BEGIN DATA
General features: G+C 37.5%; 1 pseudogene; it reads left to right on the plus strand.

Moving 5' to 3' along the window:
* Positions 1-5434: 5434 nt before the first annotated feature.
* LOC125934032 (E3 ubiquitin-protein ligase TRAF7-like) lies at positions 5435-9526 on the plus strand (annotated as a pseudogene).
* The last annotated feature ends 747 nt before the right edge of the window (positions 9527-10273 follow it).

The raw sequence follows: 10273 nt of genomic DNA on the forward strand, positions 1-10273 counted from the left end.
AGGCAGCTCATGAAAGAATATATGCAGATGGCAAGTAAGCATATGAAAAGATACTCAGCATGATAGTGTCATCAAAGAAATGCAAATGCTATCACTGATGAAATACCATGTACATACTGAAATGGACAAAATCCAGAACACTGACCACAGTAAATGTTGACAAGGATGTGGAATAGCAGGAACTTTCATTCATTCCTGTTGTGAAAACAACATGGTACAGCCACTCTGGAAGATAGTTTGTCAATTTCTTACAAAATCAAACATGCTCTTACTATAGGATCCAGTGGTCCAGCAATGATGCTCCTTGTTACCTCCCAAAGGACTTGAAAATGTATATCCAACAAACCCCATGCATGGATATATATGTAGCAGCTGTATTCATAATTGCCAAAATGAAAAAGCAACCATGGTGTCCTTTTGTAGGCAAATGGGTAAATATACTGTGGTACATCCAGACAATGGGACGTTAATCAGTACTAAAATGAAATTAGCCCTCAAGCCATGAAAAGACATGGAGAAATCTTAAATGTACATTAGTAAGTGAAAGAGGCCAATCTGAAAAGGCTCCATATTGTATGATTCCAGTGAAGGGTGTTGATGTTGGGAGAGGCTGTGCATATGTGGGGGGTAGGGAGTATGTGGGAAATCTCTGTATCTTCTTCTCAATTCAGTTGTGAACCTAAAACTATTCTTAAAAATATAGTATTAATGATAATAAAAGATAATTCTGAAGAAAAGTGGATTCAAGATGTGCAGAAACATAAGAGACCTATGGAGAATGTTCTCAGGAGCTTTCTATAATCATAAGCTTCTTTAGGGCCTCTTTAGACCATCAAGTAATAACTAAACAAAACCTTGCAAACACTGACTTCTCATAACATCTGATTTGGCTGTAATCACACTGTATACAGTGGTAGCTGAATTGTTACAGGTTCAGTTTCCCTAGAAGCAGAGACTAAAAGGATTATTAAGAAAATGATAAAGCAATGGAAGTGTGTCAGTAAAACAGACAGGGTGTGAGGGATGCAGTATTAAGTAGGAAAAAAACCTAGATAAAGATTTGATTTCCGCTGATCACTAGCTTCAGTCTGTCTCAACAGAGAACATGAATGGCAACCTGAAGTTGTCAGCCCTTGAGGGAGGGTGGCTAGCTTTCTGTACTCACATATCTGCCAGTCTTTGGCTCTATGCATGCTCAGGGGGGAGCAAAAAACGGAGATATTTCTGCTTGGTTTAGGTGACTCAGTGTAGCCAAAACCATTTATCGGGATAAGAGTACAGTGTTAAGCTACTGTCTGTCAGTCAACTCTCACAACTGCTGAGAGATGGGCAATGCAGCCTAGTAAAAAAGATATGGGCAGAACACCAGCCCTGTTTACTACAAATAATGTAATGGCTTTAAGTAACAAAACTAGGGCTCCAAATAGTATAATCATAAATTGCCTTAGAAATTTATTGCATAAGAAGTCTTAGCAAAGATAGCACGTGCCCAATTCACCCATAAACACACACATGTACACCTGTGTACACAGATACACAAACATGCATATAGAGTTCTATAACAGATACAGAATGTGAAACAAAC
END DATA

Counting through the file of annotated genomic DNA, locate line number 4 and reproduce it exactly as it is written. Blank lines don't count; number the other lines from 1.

* LOC125934032 (E3 ubiquitin-protein ligase TRAF7-like) lies at positions 5435-9526 on the plus strand (annotated as a pseudogene).